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A record number of Pitt students and alumni participated in Lantern Night

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Standing on the lawn of the Cathedral of Learning, first-year student Donovan Allen holds aloft the metal lantern he’s just received and peers into it. Its glass windows glitter in the late-day sun.

“I hope I get to keep it,” he says.

His mother laughs. “It’s going in the cabinet,” she tells him.

For more than two decades, Dorreen Allen (EDUC ’96) has been collecting the mementos of her children’s education — from preschool art projects to high school diplomas — and displaying them in a cabinet in her Penn Hills neighborhood home. Donovan’s lantern will be the newest addition.

Mother and son attended Pitt’s 103rd Lantern Night together on Sunday, marking Donovan’s introduction to the University and Dorreen’s return to her alma mater as a Pitt parent.

They were among the thousands who gathered beneath the Cathedral at dusk to celebrate one of Pitt’s oldest and most-beloved traditions. Lantern Night began more than a century ago to commemorate the achievements of Pitt’s first female students, sisters Margaret and Stella Stein. Using candles, alumnae would symbolically pass the “light of learning” to a new generation of Pitt women. In 2021, the ceremony was opened to first-year and transfer students of any gender, allowing alumni, staff and faculty to warmly welcome all new members of the University community.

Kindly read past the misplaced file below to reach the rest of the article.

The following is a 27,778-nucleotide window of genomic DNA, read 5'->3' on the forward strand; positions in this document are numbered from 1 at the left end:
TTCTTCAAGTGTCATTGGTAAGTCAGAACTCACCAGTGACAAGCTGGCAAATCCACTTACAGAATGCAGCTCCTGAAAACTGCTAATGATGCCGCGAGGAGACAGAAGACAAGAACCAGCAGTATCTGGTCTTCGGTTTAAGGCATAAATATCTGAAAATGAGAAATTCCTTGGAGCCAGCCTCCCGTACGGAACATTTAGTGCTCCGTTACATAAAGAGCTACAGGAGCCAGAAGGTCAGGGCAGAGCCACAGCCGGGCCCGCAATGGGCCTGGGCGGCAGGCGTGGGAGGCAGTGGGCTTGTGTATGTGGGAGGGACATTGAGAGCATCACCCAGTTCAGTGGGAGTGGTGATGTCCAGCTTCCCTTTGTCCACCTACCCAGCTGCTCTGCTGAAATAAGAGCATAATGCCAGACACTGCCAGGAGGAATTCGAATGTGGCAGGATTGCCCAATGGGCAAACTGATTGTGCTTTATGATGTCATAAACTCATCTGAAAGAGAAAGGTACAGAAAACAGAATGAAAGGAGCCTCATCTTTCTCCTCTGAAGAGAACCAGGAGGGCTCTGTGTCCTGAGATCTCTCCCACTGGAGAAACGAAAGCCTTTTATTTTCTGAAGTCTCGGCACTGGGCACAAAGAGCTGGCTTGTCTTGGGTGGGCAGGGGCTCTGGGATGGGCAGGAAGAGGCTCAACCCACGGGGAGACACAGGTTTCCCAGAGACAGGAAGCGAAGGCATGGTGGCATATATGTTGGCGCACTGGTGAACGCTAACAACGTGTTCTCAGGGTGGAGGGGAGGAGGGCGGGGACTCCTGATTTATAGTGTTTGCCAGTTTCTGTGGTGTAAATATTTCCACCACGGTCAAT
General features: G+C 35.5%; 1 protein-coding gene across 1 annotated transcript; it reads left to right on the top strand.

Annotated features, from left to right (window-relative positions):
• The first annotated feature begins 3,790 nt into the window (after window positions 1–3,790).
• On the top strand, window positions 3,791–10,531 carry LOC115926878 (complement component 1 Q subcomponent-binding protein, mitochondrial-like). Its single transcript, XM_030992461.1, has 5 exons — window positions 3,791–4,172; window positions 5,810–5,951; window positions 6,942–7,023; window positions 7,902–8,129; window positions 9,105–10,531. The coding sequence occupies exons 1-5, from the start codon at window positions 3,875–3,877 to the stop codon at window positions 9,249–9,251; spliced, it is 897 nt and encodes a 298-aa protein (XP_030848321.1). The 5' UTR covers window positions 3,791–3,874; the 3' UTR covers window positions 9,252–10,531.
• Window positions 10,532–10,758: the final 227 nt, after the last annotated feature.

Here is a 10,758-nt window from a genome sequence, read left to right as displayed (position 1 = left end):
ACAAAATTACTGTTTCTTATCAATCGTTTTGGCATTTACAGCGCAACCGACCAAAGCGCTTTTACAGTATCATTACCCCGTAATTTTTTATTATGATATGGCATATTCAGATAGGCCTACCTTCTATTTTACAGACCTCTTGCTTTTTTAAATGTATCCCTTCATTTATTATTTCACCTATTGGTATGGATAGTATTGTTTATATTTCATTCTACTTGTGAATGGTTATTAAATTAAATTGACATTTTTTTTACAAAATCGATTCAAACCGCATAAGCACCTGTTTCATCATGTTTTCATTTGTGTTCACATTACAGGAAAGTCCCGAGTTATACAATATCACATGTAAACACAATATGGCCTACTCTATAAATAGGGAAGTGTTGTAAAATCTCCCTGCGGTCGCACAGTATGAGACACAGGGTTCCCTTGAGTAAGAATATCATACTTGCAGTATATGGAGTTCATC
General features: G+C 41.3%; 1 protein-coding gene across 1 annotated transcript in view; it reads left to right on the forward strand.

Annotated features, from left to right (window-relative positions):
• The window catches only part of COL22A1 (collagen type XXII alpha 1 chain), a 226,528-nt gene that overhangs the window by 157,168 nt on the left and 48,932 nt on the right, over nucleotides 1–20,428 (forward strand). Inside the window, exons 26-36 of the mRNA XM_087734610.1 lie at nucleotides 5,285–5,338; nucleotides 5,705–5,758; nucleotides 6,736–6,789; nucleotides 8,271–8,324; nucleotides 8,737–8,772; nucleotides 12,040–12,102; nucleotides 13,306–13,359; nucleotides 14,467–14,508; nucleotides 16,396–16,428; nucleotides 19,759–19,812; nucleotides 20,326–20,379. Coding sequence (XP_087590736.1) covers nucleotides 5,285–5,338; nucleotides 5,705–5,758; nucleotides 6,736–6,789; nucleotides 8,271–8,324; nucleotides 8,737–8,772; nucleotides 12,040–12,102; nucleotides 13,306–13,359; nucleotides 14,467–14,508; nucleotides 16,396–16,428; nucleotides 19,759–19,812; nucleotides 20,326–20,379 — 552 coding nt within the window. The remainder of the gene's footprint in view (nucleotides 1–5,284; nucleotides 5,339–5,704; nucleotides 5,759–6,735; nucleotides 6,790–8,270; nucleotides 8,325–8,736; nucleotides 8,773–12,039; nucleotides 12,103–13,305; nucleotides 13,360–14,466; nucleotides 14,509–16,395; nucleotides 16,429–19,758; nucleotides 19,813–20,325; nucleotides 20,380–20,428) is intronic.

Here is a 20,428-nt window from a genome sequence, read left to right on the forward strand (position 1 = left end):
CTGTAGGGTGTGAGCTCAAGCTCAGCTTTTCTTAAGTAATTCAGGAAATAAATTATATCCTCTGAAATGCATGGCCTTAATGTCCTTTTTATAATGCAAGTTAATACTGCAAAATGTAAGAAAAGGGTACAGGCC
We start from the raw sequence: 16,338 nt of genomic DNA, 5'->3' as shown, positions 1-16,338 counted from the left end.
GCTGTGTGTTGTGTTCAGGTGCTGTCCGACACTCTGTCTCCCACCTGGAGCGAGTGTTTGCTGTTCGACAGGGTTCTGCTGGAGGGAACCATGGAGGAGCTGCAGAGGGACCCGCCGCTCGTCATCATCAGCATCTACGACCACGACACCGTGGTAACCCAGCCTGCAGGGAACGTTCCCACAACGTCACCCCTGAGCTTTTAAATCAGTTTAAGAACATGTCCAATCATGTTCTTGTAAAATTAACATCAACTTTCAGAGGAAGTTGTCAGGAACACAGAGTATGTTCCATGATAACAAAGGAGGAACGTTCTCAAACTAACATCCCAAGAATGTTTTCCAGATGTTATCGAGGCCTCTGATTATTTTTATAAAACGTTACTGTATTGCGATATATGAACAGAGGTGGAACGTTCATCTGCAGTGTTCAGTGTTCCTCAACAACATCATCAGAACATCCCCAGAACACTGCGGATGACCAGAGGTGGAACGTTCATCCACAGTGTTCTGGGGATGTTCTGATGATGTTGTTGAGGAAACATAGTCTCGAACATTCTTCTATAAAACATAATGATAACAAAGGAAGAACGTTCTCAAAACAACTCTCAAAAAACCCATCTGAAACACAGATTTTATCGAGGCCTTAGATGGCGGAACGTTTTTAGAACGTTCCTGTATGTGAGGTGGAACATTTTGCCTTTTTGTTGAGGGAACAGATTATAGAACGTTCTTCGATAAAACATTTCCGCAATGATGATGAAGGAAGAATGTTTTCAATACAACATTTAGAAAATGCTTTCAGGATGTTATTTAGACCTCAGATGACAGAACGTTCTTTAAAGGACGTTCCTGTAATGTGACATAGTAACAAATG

The expanded invite list has resulted in record-setting attendance over the past two years. More than 3,000 students registered for the 2023 ceremony and nearly 200 flame bearers attended. Scheduled, as always, for the evening before fall classes began, the event served as a fitting conclusion to Welcome Week.

New students weren’t the only ones celebrating Lantern Night for the first time this year. Sunday also marked Chancellor Joan Gabel’s inaugural ceremony. To honor the occasion, Nancy Merritt, vice chancellor for alumni relations, presented Gabel with her own lantern at the ceremony. “Just as we support our students, we intend to support you,” Merritt said.

Shortly after the sun set on the Pittsburgh campus, 3,000-plus lanterns — including Gabel’s — came alive, glowing and twinkling like fireflies and signifying to students that the “light of learning” now belonged to them, too.

“Look at your flame,” Gabel said to the crowd. “Look at your lantern. It will guide you through your academic career and beyond as a proud Pitt alum.

“Don’t forget to feed the flame and to protect it — there will come a day when you’re ready to pass it along to someone else.”


— April Johnston, photography by Aimee Obidzinski